Remember the sabbath day, to keep it holy. Six days you shall labor and do all your work, but the seventh day is a Sabbath to the Lord your God. (Exodus 20:8-10a)

 Six days you are to do your work, but on the seventh day you shall cease from labor in order that your ox and your donkey may rest, and the son of your female slave, as well as your stranger, may refresh themselves. (Exodus 23:12)

For six days work may be done, but on the seventh day there is a sabbath of complete rest, holy to the Lord; whoever does any work on the sabbath day shall surely be put to death. (Exodus 31:15)

 Observe the sabbath day to keep it holy, as the Lord your God commanded you. (Deuteronomy 5:12)
You shall keep My sabbaths and reverence My sanctuary; I am the Lord. (Leviticus 26:2)

The context of these verses is that it was given to the Israelites to set them apart from the nations surrounding them, and to grow them into the people of God that God intended. It was the custom of the Jews to come together on the Sabbath, which is Saturday, cease work, and worship God. Of the 10 commandments listed in Exodus 20:1-17, only nine of them were reinstituted in the New Testament. (Six in Matthew 19:18, murder, adultery, stealing, false witness, honor parents, and worshiping God; Romans 13:9, coveting. Worshiping God properly covers the first three commandments). The one that was not reaffirmed was the one about the Sabbath. Instead, Jesus said that He is the Lord of the Sabbath (Matt. 12:8).

With regards to the Sabbath in the New Testament, there seems to be a difference in emphasis. No longer is it a particular day of rest to be observed religiously but instead the concept of Sabbath-rest come into being.

 One man regards one day above another, another regards every day alike. Let each man be fully convinced in his own mind. (Romans 14:5)

Therefore let no one act as your judge in regard to food or drink or in respect to a festival or a new moon or a Sabbath day. (Colossians 2:16)

When it comes to the Sabbath, we have always fixate on a particular day, usually a Saturday. However we never quite agree on when does that Saturday begins. Does Sabbath begins on Friday sunset or Saturday midnight? Other may think that for Christians, it is a Sunday. By Sunday, they usually means the Sunday morning service after which they are free to do yard work, read the papers or go shopping with the family. What seems is common to different camps is that during the Sabbath, we should not do any work. Work here refers to what we do the rest of the week in our workplace.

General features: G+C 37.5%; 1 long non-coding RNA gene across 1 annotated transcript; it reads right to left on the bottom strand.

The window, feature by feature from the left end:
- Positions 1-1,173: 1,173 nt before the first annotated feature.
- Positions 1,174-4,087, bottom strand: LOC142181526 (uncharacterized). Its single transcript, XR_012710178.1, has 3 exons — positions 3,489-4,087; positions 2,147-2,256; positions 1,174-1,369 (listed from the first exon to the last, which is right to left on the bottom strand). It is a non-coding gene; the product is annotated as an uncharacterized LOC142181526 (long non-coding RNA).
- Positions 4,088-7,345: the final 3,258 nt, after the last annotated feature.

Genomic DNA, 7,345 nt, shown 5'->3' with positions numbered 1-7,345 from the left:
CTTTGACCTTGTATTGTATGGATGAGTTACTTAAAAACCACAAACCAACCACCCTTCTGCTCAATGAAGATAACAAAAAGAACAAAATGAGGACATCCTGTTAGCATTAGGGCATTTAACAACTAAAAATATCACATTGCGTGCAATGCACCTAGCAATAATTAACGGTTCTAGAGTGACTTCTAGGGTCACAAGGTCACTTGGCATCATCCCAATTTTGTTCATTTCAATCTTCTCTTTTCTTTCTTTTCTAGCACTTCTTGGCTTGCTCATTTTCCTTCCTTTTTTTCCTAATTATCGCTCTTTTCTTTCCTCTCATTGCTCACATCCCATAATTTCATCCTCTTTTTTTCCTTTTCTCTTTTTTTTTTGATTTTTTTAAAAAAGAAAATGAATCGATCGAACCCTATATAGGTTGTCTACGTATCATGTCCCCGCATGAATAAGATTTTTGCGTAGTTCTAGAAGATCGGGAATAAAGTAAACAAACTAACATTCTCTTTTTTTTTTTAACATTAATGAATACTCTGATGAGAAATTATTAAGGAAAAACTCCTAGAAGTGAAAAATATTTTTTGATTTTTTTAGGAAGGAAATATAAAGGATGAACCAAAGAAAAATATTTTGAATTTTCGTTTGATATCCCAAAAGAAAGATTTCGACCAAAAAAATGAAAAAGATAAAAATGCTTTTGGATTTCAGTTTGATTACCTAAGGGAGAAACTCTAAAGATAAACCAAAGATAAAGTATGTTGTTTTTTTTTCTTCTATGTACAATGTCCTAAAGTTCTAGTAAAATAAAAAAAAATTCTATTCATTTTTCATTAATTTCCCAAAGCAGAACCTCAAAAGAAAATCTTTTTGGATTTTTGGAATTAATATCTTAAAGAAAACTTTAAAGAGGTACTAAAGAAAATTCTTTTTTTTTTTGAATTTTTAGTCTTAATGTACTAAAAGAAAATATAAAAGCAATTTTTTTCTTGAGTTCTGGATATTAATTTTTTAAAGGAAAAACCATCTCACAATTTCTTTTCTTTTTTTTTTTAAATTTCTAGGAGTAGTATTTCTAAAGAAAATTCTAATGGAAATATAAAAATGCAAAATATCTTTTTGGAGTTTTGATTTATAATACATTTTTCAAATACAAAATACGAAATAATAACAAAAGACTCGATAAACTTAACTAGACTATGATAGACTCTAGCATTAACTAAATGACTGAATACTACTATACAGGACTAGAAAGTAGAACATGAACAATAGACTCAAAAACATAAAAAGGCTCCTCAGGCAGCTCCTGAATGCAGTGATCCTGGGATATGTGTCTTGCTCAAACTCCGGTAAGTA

I believe we get this concept of resting from our work from the Genesis account in chapter 1 and 2. “By the seventh day God has finished the work he had been doing; so on the seventh day he rested from all his work” (Gen. 2:2 NIV). I am very curious about God being ‘tired’ after creating for six days. Why would God get tired? He is after all God and should be tireless. A word study of the Hebrew word for ‘rested’ is yiš·bōṯ' which means ‘ceased’. This seems to imply that God did not stop on the seventh day because he is tired but that he stopped because he has finished what he set out to do. Genesis chapter two seems to bear out the idea that God did not stop to rest on the seventh day but instead he has completed/ceased his creation and wants to enjoy his creation on the seventh day. God wants to celebrate with his creatures (which includes human beings) and his created order. God delights, enjoys and meets with his completed perfect creation in the Garden of Eden. This shalom place, as distinct from the chaotic state before creation, is a holy place; a place to enjoy and delight with God in the completion of his creation. Unfortunately this perfect holy place of rest became threatened by the Fall and the concept of Sabbath became imprisoned by religiosity.

Therefore, since the promise of entering his rest still stands, let us be careful that none of you be found to have fallen short of it. For we also have had the gospel preached to us, just as they did; but the message they heard was of no value to them, because those who heard did not combine it with faith. Now we who have believed enter that rest, just as God has said, “So I declared on oath in my anger, ‘They shall never enter my rest.’ ”

And yet his work has been finished since the creation of the world. For somewhere he has spoken about the seventh day in these words: “And on the seventh day God rested from all his work.” And again in the passage above he says, “They shall never enter my rest.”

 It still remains that some will enter that rest, and those who formerly had the gospel preached to them did not go in, because of their disobedience. Therefore God again set a certain day, calling it Today, when a long time later he spoke through David, as was said before: “Today, if you hear his voice, do not harden your hearts.”